Young Renshaw continues to impress

Matt Renshaw, might be only 20-years-old and has the experience of only nine Test matches, but the way he tackled the Indian bowling on a tough surface shows that he is here to stay.

Matt Renshaw in action during Test match between India and Australia.   -  K.Bhagya Prakash

Test cricket, Matthew Renshaw said after play on Sunday, was about “trying to grind it out and beat the opposition at the long game.” He's rather good at Test cricket, then. This series, Renshaw has spent over eight hours at the crease, and only nine innings into his international career, the opener has faced in excess of a thousand balls. On the second day of the second Test at the M. Chinnaswamy Stadium, he comprehensively beat India at the 'long game', his resolute, painstaking 60 (196b, 263m) helped Australia gain the advantage.

Renshaw began the day on 15. It was well past lunch when he completed his half-century, having faced 136 balls since morning, resisting some serious Indian pressure. “The plan this morning was just to try and bat as long as possible and wear the Indian bowlers down,” he said. “They've come off a long summer and played a lot of Tests so we know that if we can get them into a high amount of overs, we'll be in a good position. It's been a really good couple of days of Test cricket and that's what it's all about, just trying to grind it out and beat the opposition at the long game. It was really challenging to score off both the quicks and the spinners. It was a grind. But we just needed to bat the whole day and we've managed to do that.”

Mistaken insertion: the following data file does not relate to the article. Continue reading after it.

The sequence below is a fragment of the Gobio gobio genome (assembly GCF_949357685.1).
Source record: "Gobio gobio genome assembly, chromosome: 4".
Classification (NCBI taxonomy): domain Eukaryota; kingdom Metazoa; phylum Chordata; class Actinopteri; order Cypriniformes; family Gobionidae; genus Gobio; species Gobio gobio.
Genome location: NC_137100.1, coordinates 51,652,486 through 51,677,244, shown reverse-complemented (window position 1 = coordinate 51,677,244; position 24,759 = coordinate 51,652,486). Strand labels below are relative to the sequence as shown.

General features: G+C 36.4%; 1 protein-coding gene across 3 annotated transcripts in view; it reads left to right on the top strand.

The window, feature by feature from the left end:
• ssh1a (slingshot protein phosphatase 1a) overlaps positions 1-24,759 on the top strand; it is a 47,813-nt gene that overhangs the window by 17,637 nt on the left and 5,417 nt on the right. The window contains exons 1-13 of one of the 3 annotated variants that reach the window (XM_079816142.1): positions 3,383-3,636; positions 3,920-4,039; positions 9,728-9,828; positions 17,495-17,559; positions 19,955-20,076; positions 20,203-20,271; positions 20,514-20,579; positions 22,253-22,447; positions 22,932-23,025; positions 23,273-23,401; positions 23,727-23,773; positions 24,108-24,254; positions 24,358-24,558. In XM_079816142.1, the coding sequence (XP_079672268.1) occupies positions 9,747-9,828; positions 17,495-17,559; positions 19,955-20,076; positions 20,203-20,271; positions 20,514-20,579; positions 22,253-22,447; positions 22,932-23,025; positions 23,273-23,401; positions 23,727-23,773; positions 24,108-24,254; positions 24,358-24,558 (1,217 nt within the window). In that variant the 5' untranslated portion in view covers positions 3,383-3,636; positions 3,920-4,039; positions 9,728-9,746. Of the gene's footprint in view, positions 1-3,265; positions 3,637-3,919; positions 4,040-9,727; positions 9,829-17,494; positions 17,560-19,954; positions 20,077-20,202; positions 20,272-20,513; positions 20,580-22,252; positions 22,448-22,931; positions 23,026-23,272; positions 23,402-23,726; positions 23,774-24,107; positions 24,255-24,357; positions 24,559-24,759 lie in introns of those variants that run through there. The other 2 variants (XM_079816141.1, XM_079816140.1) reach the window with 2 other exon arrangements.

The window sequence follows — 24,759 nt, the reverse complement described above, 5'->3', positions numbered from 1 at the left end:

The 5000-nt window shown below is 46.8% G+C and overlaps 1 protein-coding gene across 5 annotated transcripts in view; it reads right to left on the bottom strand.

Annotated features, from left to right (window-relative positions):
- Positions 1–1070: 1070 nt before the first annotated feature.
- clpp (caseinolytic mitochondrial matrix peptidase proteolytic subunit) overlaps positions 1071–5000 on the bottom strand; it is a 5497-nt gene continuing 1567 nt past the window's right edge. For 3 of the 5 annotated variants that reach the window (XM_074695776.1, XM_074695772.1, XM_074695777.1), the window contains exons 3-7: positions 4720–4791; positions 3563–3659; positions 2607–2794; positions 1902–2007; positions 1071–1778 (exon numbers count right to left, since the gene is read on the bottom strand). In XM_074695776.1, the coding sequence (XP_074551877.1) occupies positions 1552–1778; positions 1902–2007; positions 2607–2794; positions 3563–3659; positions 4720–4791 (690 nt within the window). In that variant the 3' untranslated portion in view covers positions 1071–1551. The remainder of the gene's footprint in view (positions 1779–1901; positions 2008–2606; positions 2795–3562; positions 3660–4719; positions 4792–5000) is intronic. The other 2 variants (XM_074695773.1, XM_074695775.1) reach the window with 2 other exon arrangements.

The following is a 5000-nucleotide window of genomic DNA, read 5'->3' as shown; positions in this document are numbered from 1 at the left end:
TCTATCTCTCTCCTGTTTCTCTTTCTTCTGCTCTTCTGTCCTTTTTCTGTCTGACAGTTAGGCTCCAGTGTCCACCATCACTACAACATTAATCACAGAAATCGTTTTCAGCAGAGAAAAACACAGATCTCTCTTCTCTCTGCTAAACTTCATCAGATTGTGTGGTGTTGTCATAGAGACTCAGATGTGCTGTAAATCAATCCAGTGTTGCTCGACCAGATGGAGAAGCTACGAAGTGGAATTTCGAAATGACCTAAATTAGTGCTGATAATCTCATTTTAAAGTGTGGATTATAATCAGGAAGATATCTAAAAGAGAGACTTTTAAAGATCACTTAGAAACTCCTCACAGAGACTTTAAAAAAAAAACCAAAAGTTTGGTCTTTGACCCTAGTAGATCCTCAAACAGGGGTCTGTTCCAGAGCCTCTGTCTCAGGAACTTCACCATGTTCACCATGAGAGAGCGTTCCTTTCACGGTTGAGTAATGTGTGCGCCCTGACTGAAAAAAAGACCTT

The pitch was - Renshaw felt - harder to bat on than the one rolled out in Pune. “In Pune we knew it was going to spin; this one, we don't really know which one is going to spin, so that's probably the hardest challenge,” he said. “Some are turning quite a lot and some are not turning as much and some are just going on with the angle. It was probably a bit harder against the quicks because it's not bouncing as much, and some are going up so I think that challenge is probably the biggest.”

It helped, the Queenslander felt, that R. Ashwin operated predominantly from over the wicket. “It gave us a pretty clear plan what he was trying to do and how we was trying to get us out. We worked out that and just tried to combat that as well as possible,” he said.

At only 20 years of age, where did he get his patience from, Renshaw was asked. “When I was younger I wasn't the biggest bloke and so instead of retiring on some balls, I retired on some runs. Once we got to fifty we had to retire and someone else could come in,” he explained. “I didn't really want to let anyone else bat. So I tried to get to fifty as slow as possible.” Such efforts will not have gone down well on children's playgrounds, but none of his current teammates will be complaining.

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